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How the FDA’s New Menu Requirement Can Harm Those Struggling with Eating Disorders

Anna Kilar

As many of you already know, and have seen when you walk into either a Starbucks, McDonalds, Applebee’s or even Target’s café, right there next to a food item on the menu is its calorie information. On November 25, 2014, the US Food and Drug Administration finalized two rules requiring that calorie information be listed on menus and menu boards in chain restaurants and vending machines with 20 or more locations. 

Their reasoning behind this: “To provide consumers with more nutritional information about the foods they eat outside of the home.” Now, I do see the benefits of providing calorie information for those who plan meals because of chronic illnesses, diabetes or other reasons. But unfortunately, the population of those affected by an eating disorder is not small, and we should not be ignored. 

Coming from someone who struggled with an eating disorder, I’m never pleased about seeing the calorie information when I walk into a restaurant or café. Before the onset of my eating disorder, I hardly ever counted calories or weighed myself, but during my eating disorder, it was something I was overly-preoccupied and obsessed with. When I went into treatment, my team and I worked hard to move away from counting calories, numbers and watching the scale. During recovery, it was important to me to learn how to find myself again, and part of that meant learning how to live a life without these preoccupations.  

These rules for restaurants and cafes are not new, but by December 1, 2016, all restaurants and cafes that fall under the regulations must comply. So, for all of the restaurants that have been holding out until the last minute, come the holidays and New Year, we may be seeing a lot more calorie information presented to us. While browsing through related articles, I came across a piece by Pamela Singer, in which she stands up for those with eating disorders and the harms related to menus including caloric information. In her article, “The Government’s Mandatory Calorie Counts May Be Hazardous to Your Health,” the clinical psychologist describes, “a fundamental part of recovery from an eating disorder, then, is avoiding the focus on numbers and learning to provide the body with consistent nutrition.” Singer continues her article by saying some affected by an eating disorder feel the calorie information tends to reinforce the idea that avoiding the food is noble and strong, whereas others may feel that avoiding the foods they truly want results in shame. Either way, it’s a lose-lose situation.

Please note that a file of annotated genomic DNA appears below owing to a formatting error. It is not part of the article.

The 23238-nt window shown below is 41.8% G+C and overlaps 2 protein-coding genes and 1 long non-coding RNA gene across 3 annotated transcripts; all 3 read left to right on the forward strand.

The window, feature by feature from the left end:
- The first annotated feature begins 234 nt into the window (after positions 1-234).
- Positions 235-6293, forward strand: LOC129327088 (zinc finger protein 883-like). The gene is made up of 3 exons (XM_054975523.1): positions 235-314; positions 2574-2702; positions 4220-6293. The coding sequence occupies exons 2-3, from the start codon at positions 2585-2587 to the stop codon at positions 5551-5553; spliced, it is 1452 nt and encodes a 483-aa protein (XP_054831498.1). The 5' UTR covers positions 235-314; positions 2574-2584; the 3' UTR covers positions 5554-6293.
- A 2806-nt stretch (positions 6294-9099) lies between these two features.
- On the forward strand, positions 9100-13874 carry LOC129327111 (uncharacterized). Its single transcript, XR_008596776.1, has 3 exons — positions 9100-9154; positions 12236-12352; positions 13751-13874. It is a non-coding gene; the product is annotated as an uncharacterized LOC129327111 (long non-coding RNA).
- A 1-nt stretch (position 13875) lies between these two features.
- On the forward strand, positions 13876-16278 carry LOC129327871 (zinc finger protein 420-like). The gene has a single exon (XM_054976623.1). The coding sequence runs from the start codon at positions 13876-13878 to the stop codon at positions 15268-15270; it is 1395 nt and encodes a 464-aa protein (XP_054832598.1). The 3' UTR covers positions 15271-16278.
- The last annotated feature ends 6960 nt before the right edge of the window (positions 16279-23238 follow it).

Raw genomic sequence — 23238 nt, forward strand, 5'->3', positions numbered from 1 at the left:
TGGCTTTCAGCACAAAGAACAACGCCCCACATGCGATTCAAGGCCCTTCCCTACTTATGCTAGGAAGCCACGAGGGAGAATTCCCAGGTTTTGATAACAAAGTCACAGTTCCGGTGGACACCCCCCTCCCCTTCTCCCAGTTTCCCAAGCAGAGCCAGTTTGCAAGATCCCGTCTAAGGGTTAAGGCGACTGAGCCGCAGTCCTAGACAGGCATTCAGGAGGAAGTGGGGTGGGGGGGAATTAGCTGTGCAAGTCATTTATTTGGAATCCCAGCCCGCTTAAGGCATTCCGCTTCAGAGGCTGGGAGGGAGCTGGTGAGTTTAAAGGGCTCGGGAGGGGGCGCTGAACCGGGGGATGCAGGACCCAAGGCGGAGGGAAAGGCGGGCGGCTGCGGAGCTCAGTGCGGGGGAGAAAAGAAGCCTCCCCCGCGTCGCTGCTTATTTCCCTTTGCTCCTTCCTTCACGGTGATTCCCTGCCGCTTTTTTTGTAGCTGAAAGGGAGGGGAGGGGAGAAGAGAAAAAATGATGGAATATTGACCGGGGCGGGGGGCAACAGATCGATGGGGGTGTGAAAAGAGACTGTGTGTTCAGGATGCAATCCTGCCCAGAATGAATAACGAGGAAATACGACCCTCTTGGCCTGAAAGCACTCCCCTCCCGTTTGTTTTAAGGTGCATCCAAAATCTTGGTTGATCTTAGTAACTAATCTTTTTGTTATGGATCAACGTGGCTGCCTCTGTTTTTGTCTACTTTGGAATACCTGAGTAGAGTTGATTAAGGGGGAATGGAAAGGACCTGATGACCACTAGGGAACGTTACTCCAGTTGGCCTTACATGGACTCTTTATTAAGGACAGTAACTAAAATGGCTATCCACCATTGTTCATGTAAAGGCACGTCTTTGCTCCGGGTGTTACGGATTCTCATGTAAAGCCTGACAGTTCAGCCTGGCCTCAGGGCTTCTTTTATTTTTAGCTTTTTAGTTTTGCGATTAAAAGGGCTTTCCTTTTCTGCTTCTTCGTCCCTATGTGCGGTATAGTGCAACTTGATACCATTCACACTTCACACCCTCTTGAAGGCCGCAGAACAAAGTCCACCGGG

Recovering from an eating disorder involves an emphasis on eating intuitively and listening to your body, and now with calorie information screaming in your face, it presents the opportunity to base food intake off of a piece of data. We all have different nutritional needs, and the presentation of calories on menus is training us to turn a blind eye to the individuality of every body. 

Being in a place of full recovery, I am now able to completely ignore the calorie information I am presented with at restaurants and cafes, and instead order what I know my body wants and needs. Unfortunately, this isn’t the case for everyone, and just because it can be ignored, doesn’t mean it’s easy. It took me a long time to get to the point of not allowing menu calorie information to affect my meal-choosing decisions, and I almost wonder if constantly seeing caloric information made it harder to let go of the obsessive thoughts. 

Singer ends her article on a powerful note, one that the FDA shouldn’t take lightly: “Forced awareness of caloric content in pursuit of health is misguided. Not only does it suggest that thinness is the primary measure of health—which research repeatedly shows is not the case—but it impedes movement toward true health in a population at high risk. As is usually the case, one-size-fits all public policy, even with the best of intentions, always carries with it unintended consequences.”

Anna Kilar is a senior at Loyola University Chicago studying health systems management. 

Image credit: Getty

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